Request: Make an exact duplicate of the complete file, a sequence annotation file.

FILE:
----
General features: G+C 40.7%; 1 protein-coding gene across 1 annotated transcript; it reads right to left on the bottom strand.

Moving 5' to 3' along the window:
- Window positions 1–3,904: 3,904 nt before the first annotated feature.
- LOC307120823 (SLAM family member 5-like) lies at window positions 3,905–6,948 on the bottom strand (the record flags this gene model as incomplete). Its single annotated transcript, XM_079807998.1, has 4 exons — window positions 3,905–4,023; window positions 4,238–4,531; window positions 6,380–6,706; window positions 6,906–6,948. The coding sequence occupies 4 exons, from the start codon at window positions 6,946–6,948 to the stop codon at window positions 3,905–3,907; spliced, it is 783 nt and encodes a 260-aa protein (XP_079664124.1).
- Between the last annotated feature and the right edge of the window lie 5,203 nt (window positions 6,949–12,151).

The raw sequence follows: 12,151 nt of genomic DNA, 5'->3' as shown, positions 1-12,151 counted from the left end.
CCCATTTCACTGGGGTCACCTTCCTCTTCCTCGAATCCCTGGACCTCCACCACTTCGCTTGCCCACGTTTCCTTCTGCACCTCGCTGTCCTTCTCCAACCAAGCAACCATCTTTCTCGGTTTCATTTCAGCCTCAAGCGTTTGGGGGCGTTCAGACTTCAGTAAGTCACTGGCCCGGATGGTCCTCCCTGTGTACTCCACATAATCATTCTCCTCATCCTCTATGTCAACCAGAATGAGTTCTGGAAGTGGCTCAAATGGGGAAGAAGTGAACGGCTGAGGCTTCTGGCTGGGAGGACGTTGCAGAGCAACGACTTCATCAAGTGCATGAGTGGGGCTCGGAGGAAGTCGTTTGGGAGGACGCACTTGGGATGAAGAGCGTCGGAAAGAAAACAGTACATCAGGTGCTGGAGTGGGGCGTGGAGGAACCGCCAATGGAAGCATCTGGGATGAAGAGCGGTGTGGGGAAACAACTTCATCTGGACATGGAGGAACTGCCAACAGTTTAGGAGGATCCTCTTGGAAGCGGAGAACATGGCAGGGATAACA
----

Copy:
General features: G+C 40.7%; 1 protein-coding gene across 1 annotated transcript; it reads right to left on the bottom strand.

Moving 5' to 3' along the window:
- Window positions 1–3,904: 3,904 nt before the first annotated feature.
- LOC307120823 (SLAM family member 5-like) lies at window positions 3,905–6,948 on the bottom strand (the record flags this gene model as incomplete). Its single annotated transcript, XM_079807998.1, has 4 exons — window positions 3,905–4,023; window positions 4,238–4,531; window positions 6,380–6,706; window positions 6,906–6,948. The coding sequence occupies 4 exons, from the start codon at window positions 6,946–6,948 to the stop codon at window positions 3,905–3,907; spliced, it is 783 nt and encodes a 260-aa protein (XP_079664124.1).
- Between the last annotated feature and the right edge of the window lie 5,203 nt (window positions 6,949–12,151).

The raw sequence follows: 12,151 nt of genomic DNA, 5'->3' as shown, positions 1-12,151 counted from the left end.
CCCATTTCACTGGGGTCACCTTCCTCTTCCTCGAATCCCTGGACCTCCACCACTTCGCTTGCCCACGTTTCCTTCTGCACCTCGCTGTCCTTCTCCAACCAAGCAACCATCTTTCTCGGTTTCATTTCAGCCTCAAGCGTTTGGGGGCGTTCAGACTTCAGTAAGTCACTGGCCCGGATGGTCCTCCCTGTGTACTCCACATAATCATTCTCCTCATCCTCTATGTCAACCAGAATGAGTTCTGGAAGTGGCTCAAATGGGGAAGAAGTGAACGGCTGAGGCTTCTGGCTGGGAGGACGTTGCAGAGCAACGACTTCATCAAGTGCATGAGTGGGGCTCGGAGGAAGTCGTTTGGGAGGACGCACTTGGGATGAAGAGCGTCGGAAAGAAAACAGTACATCAGGTGCTGGAGTGGGGCGTGGAGGAACCGCCAATGGAAGCATCTGGGATGAAGAGCGGTGTGGGGAAACAACTTCATCTGGACATGGAGGAACTGCCAACAGTTTAGGAGGATCCTCTTGGAAGCGGAGAACATGGCAGGGATAACA